Burberry uses first ever Snapcode to let in-store customers unlock Snapchat content
It was a week of firsts for Burberry. Besides being the first luxury brand to launch a ‘Discover’ platform on Snapchat, it also used the social media app to integrate ‘Snapcode’ into its latest campaign.
The Snapcode allows in-store shoppers to scan a barcode using their mobile device to unlock content from Burberry’s new campaign for male fragrance Mr Burberry.
Burberry is running the content on Snapchat’s Discover channel, offering access to style and fragrance content, including tailoring and grooming tips. Those who are keen to explore the content will have to be quick – it will only be available for two months.
Cadbury thinks it’s ‘unfortunate’ that its Dairy Milk slogan is similar to Coca-Cola
Earlier this week, Cadbury’s Dairy Milk unveiled its shiny new slogan ‘Taste like this feels’ as part of its latest campaign. There is one problem, however – Coca-Cola’s slogan is eerily similar. Coca-Cola introduced its ‘Taste the feeling’ slogan in February, similarly focusing on the emotional enjoyment of its product’s taste.
In response, Cadbury’s global brand equity director Nikhil Rao said the similarity between the two was “unfortunate”, but he pointed to the difference between the creative campaigns.
He told Marketing Week: “[It seems] we were both working on it at the same time. It’s unfortunate that two of the words are the same, but when you look at the creative work they’re totally different.
“The Coca-Cola work dramatises everyday moments in life and how Coke makes you feel as a result of consumption. So they focus on the consequence. But our ‘Taste like this feels’ work, focuses on the actual consumption experience. So one is about the consequence and one the experience.”
Facebook opens up Messenger to brands with scannable ‘Messenger Codes’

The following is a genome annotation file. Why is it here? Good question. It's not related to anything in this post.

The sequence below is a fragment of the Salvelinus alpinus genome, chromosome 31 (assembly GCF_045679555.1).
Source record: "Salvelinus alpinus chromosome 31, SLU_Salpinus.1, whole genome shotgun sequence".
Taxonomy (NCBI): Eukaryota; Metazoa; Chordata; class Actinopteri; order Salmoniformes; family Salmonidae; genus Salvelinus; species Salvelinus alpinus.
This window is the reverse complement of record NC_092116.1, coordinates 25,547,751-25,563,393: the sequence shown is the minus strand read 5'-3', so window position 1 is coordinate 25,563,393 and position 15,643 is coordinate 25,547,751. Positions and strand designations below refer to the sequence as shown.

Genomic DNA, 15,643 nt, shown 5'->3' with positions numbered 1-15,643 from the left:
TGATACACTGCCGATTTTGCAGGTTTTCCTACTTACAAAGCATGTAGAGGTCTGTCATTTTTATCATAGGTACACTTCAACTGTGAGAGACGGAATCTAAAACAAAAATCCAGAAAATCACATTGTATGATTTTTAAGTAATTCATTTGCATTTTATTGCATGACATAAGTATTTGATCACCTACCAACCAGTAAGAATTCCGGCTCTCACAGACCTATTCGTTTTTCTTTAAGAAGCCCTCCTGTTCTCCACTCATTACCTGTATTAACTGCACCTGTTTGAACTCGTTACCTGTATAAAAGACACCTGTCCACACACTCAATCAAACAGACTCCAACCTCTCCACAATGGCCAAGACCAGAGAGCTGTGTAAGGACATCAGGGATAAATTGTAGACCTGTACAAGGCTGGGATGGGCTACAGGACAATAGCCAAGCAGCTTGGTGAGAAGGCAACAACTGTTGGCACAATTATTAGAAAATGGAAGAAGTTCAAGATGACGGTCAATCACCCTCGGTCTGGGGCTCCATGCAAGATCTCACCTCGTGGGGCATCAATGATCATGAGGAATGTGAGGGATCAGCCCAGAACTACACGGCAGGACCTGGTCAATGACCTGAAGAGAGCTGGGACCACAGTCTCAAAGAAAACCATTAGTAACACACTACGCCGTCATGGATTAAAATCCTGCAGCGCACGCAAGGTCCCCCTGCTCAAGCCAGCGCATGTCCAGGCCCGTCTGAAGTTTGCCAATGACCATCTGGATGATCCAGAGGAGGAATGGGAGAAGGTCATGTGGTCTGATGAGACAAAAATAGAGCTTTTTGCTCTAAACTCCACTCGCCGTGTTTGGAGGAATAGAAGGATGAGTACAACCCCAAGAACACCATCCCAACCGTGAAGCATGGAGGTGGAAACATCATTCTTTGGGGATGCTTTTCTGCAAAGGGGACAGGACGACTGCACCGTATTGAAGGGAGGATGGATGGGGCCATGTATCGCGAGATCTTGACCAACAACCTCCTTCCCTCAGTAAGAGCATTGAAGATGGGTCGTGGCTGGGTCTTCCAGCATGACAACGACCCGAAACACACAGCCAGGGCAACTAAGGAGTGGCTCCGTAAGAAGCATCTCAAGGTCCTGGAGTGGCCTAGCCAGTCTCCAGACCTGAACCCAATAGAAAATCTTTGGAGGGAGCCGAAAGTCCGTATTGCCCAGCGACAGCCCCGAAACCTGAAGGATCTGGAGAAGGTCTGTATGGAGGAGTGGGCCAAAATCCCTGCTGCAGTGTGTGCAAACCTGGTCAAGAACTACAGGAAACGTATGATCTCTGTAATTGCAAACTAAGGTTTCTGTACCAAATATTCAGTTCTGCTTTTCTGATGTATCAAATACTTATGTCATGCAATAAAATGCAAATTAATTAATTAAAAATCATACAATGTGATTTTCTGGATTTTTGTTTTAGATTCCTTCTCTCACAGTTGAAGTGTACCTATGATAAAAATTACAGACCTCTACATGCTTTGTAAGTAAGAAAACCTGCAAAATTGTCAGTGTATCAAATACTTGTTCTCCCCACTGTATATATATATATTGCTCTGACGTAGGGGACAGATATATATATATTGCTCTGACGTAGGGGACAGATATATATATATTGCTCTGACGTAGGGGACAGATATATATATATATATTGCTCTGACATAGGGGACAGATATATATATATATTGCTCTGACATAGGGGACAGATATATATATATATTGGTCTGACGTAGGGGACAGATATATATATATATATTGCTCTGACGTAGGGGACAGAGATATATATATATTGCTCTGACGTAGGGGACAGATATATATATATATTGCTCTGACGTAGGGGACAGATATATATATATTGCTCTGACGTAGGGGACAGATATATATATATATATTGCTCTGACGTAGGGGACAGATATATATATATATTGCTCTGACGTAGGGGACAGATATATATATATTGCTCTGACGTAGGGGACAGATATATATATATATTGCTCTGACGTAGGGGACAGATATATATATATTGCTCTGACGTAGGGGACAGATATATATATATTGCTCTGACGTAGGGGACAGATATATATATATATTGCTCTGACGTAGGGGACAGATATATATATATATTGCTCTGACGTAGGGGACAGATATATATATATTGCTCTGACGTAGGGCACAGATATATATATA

Snapchat is not the only brand to be exploring scannable codes; Facebook unveiled its latest venture Messenger Codes this week.
It allows brands to display codes that can be scanned by customers in order to start up an instant one-on-one conversation on the messenger platform.
Facebook’s Messenger platform, which now has more than 900 million active monthly users, is set to launch three new tools; Messenger Codes, Messenger Usernames and Messenger Links.
The social media giant is particularly excited about how brands will adopt Messenger Codes, as it hopes it will make the platform a key customer service tool.
New M&S boss Rowe says Sparks card will ‘improve marketing’ amid falling fashion sales
The M&S boardroom could not have been the happiest place to be this week. For the 13 weeks to 26 March, M&S reported a 2.7% decline in like-for-like sales in its struggling general merchandise division. This means M&S has seen falling clothing sales in 18 of the last 19 quarters.
However, its brand new CEO Steve Rowe insists it’s not all bad news. He believes the brand’s Sparks loyalty card scheme help it build better marketing.
He told Marketing Week: “Fortunately we have a fantastic customer insight device through Sparks, which already has 4 million people in its loyalty programme, up from 3.5 million in the Autumn.
“We want to use Sparks as a tool to reach out to our customers and to inform all of our new marketing campaigns. It will enable us to improve and have even deeper insight into how our customers are thinking and shopping.”
Mark Ritson: Reports of the death of the sales funnel are greatly exaggerated
It’s undoubtedly true that the modern day sales funnel has changed. But to say it is “completely and utterly dead” is simply not true, argues Mark Ritson in his latest column.
While consumers might be bombarded by media and marketing from all angles, marketers still need to understand how to influence their journeys towards a purchase.
Ritson explains: “The sales funnel precedes the invention of television, direct mail, telemarketing, cinema ads, the internet and smartphones. Each and every one of these technologies has changed the tactical options available to marketers, but the essential challenge of marketing strategy and the enduring value of a properly derived sales funnel remain undimmed.”
Do you agree with Mark? As always, do let us know in the comments section below.